As persistent loadshedding continues to dampen South Africans’ mood, demand for solar has continued to heat up, to satisfy their energy needs – and recent incentives will increase this further.
But when it comes to installing solar solutions, one key question remains: how big is big enough?
“Size really does matter when it comes to panels, but it all comes down to your specific energy needs and desires. In terms of surface area, a larger solar panel will obviously produce much more energy than a smaller one, these range at a 395kwh and 460kwh mark,” says Rein Snoeck Henkemans, MD of Alumo Energy.
“But the size of the panels is not the only factor influencing your system’s overall performance. The azimuth angle and environmental factors also play a major role, as they determine the amount of sunlight you’ll receive.”
He points out that a typical residential solar panel is around 2m x 1m. This size panel can generate around 405 watts of power. If you’ve got a bigger house with higher energy consumption needs, you will need multiple panels to meet your energy needs.
Snoeck Henkemans explains that any calculation should also consider the home’s size, the number of occupants, and the energy consumption habits.
“Generally, the size of a solar system increases with the package size, which means that the larger the solar package, the more power you can generate and sweat up. This means that if you opt for a bigger package with more panels, you could potentially generate enough energy to power larger appliances or electronics in your home or business, which could lead to even greater savings on your electricity bill over time.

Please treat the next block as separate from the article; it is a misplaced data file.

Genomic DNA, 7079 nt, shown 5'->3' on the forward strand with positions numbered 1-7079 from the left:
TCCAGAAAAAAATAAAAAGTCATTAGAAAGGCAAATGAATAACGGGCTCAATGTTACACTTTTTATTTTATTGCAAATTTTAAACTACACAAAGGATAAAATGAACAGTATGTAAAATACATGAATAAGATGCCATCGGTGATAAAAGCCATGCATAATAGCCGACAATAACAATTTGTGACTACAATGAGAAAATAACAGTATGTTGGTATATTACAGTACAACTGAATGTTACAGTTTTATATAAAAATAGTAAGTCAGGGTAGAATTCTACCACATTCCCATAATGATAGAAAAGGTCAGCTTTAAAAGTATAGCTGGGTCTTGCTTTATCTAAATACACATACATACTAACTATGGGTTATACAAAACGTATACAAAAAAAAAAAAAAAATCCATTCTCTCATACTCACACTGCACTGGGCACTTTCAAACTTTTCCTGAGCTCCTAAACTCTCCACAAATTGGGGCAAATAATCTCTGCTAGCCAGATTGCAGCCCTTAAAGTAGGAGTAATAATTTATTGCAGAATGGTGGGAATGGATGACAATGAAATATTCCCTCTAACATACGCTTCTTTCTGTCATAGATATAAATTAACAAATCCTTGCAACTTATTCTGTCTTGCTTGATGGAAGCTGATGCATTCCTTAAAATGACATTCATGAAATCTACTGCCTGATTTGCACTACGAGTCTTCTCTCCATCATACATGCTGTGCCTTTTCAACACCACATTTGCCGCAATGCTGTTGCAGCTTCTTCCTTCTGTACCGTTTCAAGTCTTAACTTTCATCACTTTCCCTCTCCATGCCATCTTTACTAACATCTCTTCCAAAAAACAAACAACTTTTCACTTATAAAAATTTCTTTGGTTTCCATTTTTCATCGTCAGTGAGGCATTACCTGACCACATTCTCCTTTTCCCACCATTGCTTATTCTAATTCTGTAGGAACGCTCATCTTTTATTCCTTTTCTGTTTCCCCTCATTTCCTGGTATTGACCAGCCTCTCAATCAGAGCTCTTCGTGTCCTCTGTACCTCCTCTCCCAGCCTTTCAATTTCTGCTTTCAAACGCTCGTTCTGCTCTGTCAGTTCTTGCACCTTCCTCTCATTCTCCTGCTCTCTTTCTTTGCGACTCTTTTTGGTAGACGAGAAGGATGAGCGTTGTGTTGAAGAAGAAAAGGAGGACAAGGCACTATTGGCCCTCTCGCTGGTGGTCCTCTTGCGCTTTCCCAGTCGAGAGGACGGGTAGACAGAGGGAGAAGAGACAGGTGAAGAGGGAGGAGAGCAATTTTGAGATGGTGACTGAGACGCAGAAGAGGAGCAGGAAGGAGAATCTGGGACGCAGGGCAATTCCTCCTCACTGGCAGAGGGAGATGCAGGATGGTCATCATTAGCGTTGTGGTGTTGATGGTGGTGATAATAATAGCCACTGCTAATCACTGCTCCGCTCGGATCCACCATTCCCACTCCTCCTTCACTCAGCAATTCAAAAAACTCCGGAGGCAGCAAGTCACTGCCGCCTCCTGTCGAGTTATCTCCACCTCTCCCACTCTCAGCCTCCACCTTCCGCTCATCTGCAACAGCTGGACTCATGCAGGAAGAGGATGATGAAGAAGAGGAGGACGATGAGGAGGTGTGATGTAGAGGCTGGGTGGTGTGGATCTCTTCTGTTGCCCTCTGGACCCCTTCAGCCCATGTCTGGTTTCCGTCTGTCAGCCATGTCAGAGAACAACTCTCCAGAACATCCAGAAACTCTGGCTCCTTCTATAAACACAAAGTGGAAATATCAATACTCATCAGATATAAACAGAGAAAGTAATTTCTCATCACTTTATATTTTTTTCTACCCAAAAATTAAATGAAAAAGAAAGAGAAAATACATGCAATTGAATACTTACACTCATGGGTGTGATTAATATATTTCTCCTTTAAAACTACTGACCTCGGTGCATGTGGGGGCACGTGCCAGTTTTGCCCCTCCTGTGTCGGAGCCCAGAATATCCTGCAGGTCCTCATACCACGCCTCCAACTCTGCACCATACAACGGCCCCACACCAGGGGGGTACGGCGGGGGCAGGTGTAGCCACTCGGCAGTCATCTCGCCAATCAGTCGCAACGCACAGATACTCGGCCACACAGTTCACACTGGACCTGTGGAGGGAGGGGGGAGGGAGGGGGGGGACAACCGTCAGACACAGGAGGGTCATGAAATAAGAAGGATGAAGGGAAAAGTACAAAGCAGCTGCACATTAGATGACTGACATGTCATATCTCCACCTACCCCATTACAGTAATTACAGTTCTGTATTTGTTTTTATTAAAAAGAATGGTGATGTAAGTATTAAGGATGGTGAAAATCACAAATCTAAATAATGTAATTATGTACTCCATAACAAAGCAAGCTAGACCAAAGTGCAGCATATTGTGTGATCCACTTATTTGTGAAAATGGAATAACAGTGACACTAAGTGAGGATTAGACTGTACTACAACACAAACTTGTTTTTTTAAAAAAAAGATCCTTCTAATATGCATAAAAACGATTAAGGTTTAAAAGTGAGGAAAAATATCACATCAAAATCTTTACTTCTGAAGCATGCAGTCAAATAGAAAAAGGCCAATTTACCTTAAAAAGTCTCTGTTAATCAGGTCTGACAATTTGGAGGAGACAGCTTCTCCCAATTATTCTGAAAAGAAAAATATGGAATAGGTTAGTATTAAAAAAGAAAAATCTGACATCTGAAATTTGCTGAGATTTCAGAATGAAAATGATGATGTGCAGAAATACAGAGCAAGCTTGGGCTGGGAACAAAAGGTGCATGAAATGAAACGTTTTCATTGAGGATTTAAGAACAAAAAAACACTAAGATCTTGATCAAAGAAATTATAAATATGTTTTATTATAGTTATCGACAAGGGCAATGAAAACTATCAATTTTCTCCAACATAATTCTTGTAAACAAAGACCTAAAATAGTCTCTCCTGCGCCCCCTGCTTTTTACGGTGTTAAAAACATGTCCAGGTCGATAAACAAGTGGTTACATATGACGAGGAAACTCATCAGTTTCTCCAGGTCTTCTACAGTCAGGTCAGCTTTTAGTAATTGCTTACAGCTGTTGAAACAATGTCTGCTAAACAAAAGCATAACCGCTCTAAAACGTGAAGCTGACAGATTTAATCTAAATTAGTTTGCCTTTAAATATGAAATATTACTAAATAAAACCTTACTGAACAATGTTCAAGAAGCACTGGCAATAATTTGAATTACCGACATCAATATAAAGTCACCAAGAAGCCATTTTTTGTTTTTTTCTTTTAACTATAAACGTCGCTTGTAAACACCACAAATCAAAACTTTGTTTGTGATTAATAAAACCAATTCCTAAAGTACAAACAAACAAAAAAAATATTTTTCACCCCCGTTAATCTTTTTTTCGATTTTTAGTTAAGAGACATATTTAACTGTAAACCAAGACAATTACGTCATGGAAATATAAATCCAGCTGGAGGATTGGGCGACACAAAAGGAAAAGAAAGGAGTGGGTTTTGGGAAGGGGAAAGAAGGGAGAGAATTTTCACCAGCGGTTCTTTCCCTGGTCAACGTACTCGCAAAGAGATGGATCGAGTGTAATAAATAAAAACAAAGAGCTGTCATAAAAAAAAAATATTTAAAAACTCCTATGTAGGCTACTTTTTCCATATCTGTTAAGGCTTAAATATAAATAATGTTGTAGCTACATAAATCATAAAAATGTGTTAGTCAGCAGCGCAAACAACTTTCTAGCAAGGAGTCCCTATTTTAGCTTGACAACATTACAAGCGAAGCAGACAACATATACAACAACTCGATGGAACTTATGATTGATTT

“It’s also important to remember that your solar system is not just a temporary or short-term fix to bridge your power gap – it should be seen as a long-term partnership that adds value to your home. And like any partnership, you can scale up and invest more in your system as you go along.”
How many solar panels do you need to stay switched on?
If you install a high-quality 5kW inverter and 3,6kWh battery, the numbers determine how your number of solar panels would impact your power’s running time. The calculation assumes you wish to power a CCTV camera and security system; a computer; one fridge or freezer; a kettle; 10 LED lights; a microwave; and a TV. For this size system to be efficient, panels should range from eight 395kWh panels.
Snoeck Henkemans adds that it’s not just the size of the solar panel that counts, but also on how consumers use it, and make behavioural lifestyle changes to maximise its benefits.
“Higher demands on the system will obviously impact running times, so if you want to power more appliances and devices, you may need a greater number of solar panels and greater battery capacity.”
Finally, he notes that he does not usually recommend clients go completely off-grid, as this could require as many as 20 solar panels or even more, dependent on the size of the household and its energy needs.
To sum up, he concludes that size really does matter – but it’s not the only thing that counts.